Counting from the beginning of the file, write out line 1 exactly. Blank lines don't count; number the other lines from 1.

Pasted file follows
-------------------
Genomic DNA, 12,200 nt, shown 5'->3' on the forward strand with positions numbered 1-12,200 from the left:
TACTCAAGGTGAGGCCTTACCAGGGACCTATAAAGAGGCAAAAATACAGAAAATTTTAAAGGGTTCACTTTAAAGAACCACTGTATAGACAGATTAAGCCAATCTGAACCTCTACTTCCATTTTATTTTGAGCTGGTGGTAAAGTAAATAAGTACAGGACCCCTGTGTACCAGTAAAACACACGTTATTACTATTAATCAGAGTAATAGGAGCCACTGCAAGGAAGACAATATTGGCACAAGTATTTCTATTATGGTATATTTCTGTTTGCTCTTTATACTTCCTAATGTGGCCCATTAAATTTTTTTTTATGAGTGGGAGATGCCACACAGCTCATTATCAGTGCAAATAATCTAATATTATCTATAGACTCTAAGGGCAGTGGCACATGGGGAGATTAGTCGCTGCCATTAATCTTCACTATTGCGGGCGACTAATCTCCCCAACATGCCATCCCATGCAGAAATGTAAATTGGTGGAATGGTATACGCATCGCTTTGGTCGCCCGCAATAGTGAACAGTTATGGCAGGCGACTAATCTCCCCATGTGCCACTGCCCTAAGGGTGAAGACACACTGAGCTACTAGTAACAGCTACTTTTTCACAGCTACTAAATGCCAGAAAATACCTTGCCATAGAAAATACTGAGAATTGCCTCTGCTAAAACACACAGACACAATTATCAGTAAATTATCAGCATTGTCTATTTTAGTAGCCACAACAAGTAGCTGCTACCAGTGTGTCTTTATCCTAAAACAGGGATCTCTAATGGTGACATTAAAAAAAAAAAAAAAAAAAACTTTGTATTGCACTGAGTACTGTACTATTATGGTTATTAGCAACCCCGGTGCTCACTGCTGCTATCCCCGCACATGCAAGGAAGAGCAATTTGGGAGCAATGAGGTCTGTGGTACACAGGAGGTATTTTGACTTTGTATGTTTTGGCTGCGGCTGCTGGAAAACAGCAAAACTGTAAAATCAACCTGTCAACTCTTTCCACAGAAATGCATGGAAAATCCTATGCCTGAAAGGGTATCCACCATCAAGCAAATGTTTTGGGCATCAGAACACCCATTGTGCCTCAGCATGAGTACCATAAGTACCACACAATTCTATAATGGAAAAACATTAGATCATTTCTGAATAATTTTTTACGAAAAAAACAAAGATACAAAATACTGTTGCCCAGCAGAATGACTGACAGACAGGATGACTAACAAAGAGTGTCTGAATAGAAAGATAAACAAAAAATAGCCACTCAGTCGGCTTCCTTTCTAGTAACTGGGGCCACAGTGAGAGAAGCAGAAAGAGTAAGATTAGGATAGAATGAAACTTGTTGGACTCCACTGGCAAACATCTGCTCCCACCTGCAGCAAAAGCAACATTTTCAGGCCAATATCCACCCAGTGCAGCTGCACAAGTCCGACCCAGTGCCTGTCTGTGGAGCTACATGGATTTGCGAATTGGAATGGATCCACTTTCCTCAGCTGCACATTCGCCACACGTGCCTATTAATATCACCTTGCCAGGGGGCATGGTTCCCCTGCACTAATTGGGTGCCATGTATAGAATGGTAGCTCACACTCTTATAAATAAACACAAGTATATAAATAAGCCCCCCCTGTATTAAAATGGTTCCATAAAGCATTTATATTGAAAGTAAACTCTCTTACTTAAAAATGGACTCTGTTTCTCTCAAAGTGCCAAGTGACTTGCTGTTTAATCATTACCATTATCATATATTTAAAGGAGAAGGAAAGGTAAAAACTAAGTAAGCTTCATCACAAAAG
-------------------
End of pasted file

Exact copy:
Genomic DNA, 12,200 nt, shown 5'->3' on the forward strand with positions numbered 1-12,200 from the left: